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A visit to the German-Russian Museum in the Karlshorst district takes you to an important historic site; the place where, on May 9th 1945, high ranking officials of the Third Reich signed their unconditional surrender. The museum explores the Second World War and its consequences from the perspective of both countries. It also looks at relations between Germany and Russia from 1917 through to the 1990s. See 1,000 square metres of exhibition space filled with a selection of militaria, propaganda and everyday objects which brings the lives of soldiers and civilians on each side vividly to life.
The end of World War II in Berlin's armed forces headquarters
In 1945, the officers' mess at the former spy training school of the German armed forces is the location of a historic event. On the evening of May 8th, representatives of the Third Reich and the Russian Red Army meet, and the Germans sign the unconditional surrender. Europe and the world breathes a sigh of relief. Between 1967 and 1994, the building hosts East Germany's "Great Patriotic War" museum. May 19th 1995, on the 50th anniversary of the end of war, the German-Russian Museum finally opens its doors.
The first thing you see when entering the museum's grounds is a Soviet T34 tank. Inside, the displays tell the story of the Nazi regime's attempts to exterminate the USSR, and you can learn about the occupation from both Soviet and German perspectives. The extensive photo archive and Soviet propaganda maps will transport you back to the 1940s, focusing on the everyday lives of Soviet prisoners of war. Items from the battlefront bring the experience to life: weapons, mines, uniforms and military medical objects. The museum is designed to shock, with details of the death and planned starvation of millions of Soviets. The tour highlight is the magnificent dining room in the officers' mess where the surrender was signed. Newsreel footage shows the events in the spot where it happened.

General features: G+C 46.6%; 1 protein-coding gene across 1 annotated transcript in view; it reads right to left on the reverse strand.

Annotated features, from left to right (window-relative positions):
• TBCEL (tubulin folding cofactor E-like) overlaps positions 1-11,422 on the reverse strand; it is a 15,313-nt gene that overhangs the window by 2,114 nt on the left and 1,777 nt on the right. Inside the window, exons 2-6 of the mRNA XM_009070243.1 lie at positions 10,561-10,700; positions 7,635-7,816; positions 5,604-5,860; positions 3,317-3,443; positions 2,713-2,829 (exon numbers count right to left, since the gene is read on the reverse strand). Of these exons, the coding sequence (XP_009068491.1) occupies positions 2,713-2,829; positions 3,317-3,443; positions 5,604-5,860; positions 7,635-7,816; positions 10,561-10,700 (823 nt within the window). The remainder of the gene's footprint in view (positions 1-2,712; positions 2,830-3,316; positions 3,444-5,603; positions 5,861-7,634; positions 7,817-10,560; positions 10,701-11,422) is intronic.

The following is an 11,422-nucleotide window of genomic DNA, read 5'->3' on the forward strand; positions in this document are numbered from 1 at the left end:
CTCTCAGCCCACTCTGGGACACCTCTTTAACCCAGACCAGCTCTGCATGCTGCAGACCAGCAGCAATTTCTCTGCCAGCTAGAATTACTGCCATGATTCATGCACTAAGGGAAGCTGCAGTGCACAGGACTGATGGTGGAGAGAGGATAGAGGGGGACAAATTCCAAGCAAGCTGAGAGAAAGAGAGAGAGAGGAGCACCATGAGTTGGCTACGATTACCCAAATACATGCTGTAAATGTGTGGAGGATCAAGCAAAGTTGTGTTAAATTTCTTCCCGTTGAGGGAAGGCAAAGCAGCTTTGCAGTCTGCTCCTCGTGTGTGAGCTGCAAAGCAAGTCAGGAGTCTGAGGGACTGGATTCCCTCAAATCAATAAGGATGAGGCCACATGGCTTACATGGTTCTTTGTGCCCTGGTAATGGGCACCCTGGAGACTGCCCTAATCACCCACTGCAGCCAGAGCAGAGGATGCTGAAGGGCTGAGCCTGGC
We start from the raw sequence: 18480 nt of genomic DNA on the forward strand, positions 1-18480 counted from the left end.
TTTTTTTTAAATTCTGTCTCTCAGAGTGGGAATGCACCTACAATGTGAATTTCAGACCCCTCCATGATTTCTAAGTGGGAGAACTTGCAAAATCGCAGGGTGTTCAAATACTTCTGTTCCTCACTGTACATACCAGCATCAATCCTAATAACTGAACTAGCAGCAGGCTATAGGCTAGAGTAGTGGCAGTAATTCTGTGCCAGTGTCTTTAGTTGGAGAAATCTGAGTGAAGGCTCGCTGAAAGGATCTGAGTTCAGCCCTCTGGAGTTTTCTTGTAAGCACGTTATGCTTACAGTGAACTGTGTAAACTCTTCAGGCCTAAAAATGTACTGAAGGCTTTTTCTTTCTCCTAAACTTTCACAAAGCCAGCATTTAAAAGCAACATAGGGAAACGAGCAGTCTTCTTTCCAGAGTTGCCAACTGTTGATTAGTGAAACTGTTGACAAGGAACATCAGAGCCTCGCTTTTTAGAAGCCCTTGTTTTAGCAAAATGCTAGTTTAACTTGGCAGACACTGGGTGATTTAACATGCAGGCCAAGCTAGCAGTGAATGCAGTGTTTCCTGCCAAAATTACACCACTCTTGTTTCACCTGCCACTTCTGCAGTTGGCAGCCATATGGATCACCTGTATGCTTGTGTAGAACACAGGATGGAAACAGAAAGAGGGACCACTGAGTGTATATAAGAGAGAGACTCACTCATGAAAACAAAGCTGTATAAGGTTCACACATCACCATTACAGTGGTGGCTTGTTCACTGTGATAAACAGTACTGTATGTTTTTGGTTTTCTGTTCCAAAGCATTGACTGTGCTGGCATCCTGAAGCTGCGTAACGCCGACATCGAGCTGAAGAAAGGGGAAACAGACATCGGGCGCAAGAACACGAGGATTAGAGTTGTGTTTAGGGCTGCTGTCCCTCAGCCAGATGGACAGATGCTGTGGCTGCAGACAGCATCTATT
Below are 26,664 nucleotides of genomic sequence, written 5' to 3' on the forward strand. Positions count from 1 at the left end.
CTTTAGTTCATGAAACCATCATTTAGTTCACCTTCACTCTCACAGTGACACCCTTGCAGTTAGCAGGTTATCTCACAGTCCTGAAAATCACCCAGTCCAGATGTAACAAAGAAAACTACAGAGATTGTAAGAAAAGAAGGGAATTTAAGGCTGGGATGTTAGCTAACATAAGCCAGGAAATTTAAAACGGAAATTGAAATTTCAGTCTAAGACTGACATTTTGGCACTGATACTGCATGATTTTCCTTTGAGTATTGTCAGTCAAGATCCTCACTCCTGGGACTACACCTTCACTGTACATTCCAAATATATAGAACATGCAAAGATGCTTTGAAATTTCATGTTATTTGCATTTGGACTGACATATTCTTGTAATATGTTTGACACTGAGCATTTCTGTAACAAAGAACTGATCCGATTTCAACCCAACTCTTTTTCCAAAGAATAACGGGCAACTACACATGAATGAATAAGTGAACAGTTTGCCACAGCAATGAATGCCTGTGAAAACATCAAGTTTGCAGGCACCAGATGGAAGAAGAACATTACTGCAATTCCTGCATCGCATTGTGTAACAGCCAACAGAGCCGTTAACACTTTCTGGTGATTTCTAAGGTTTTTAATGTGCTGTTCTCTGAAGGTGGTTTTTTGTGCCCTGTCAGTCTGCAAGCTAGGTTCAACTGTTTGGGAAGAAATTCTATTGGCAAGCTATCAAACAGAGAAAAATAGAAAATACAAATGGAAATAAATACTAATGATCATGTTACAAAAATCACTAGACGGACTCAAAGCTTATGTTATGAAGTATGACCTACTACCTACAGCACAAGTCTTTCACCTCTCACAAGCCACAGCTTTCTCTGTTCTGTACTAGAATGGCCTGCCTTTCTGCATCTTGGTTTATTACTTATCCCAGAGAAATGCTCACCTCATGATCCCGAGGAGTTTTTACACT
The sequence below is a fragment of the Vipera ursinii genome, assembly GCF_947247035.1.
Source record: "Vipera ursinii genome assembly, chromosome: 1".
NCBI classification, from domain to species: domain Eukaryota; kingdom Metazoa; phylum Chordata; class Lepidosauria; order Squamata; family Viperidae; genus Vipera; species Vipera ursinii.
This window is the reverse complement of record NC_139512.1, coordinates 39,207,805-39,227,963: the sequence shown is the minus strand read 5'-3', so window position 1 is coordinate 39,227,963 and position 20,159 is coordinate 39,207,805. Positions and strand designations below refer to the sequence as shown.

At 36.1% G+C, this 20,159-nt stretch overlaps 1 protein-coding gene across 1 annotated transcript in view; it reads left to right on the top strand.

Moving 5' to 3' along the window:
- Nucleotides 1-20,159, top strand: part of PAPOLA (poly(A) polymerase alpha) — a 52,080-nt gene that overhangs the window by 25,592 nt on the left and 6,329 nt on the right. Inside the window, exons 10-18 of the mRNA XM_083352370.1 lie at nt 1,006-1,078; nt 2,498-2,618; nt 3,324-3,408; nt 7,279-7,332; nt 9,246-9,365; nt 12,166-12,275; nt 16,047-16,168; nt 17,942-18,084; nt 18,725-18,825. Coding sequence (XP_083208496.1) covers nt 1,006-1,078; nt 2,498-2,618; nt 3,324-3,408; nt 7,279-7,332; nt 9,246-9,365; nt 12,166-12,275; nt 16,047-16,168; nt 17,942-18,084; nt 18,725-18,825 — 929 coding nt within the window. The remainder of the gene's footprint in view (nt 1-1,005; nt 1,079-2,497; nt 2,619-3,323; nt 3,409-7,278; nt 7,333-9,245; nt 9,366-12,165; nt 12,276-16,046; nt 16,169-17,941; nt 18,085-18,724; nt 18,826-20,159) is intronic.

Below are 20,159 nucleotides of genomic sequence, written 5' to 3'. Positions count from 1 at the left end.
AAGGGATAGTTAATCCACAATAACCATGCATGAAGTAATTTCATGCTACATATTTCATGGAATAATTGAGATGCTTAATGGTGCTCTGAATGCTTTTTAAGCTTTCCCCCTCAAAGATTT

Highlights of your visit
Soviet T34 tank outside the museum.
Exhibits about everyday life on both sides and objects from the front.
Collection of mail, wartime and post-war photographs.
Collection of Soviet propaganda photographs.
Magnificent officers' mess.
See more history in East Berlin
The German-Russian Museum is 30 minutes' walk from the Schloss Friedrichsfelde inside the Tierpark Berlin, near the zoo. The castle is a museum, hosting cultural events and concerts. Rummelsburgis the site of a former prison and forced labour camp from the 1870s to GDR times. The open air exhibition showcases the fate of people detained there. In neighbouring Treptow, visit the Soviet memorial and soldier's cemetery with over 7,000 war graves. Two large granite statues of soldiers guard the entrance to the park, with another soldier and child on a broken swastika in the centre. You can find out more about the Nazi regime at the Dokumentationszentrum NS-Zwangsarbeit in Treptow, the only surviving forced labour camp where you can visit one of the original barracks.
Tips for your visit
The easiest way to the German-Russian Museum is with S-Bahn line S3 to Karlshorst station, then take bus 296 to the stop outside the officers' mess, or take U5 from Alexanderplatz to Tierpark, and the same bus. There are free guided tours every Sunday at 3pm. On weekdays, join a 90-minute guided tour around the museum's exteriors. Museumspass holders get free admission.
Information for school groups
Visits outside normal opening hours for school groups can be organised in advance. Book visits by completing the form on the website.
The end of world war II in Berlin
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